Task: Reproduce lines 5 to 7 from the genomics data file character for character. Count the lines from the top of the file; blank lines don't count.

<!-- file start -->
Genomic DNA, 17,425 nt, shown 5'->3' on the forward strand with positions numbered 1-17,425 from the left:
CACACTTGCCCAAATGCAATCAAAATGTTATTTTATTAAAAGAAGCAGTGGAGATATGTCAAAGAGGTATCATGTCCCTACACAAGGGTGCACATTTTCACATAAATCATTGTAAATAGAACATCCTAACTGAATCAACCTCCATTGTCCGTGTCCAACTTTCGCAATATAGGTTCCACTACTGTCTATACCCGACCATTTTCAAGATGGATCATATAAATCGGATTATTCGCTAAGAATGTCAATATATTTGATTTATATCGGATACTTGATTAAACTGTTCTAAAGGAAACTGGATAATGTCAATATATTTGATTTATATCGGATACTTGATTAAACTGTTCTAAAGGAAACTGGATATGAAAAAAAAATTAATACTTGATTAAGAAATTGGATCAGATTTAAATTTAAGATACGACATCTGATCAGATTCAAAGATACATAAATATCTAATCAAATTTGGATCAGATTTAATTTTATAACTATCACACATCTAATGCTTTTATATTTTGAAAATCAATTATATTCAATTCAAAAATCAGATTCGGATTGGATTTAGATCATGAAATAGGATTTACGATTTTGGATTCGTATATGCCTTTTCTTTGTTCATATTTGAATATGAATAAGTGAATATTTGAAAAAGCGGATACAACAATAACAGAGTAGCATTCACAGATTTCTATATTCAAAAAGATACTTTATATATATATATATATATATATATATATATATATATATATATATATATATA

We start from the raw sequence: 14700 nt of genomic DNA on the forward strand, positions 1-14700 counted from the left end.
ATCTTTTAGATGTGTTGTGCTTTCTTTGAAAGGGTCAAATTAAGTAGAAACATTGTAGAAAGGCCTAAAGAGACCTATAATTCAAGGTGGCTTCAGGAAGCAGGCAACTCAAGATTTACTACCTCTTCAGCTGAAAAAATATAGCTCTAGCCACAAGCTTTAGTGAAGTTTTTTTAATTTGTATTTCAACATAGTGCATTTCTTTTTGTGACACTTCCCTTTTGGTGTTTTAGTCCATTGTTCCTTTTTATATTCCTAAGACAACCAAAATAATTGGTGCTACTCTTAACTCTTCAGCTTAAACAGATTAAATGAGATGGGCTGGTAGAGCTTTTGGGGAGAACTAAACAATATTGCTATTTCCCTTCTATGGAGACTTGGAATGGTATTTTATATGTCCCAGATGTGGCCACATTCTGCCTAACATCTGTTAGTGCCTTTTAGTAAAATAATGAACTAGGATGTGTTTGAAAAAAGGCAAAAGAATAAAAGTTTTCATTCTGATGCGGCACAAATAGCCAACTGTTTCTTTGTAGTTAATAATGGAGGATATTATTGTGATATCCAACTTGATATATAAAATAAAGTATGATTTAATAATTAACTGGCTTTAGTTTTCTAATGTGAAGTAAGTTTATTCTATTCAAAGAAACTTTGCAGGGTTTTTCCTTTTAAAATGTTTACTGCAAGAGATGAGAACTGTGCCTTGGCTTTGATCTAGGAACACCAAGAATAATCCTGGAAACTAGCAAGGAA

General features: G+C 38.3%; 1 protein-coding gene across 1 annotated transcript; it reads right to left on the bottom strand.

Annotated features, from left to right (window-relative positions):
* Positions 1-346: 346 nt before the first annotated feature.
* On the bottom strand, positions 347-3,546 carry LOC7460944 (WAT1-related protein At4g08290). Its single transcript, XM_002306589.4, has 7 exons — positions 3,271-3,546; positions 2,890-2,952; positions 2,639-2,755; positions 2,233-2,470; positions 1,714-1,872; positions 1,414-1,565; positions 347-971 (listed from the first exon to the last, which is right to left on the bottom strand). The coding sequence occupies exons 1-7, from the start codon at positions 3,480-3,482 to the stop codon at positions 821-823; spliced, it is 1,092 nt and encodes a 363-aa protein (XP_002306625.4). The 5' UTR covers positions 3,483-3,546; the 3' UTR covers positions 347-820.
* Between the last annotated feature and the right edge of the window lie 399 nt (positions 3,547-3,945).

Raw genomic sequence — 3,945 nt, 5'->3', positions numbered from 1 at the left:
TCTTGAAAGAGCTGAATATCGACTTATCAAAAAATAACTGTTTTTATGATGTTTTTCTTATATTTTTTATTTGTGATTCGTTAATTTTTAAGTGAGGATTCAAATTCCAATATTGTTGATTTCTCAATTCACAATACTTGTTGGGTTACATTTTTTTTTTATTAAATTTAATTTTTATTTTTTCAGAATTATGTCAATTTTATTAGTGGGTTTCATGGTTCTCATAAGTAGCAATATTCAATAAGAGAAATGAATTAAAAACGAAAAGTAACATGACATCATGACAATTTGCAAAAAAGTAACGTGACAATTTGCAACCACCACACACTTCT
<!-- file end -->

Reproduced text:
General features: G+C 38.3%; 1 protein-coding gene across 1 annotated transcript; it reads right to left on the bottom strand.

Annotated features, from left to right (window-relative positions):
* Positions 1-346: 346 nt before the first annotated feature.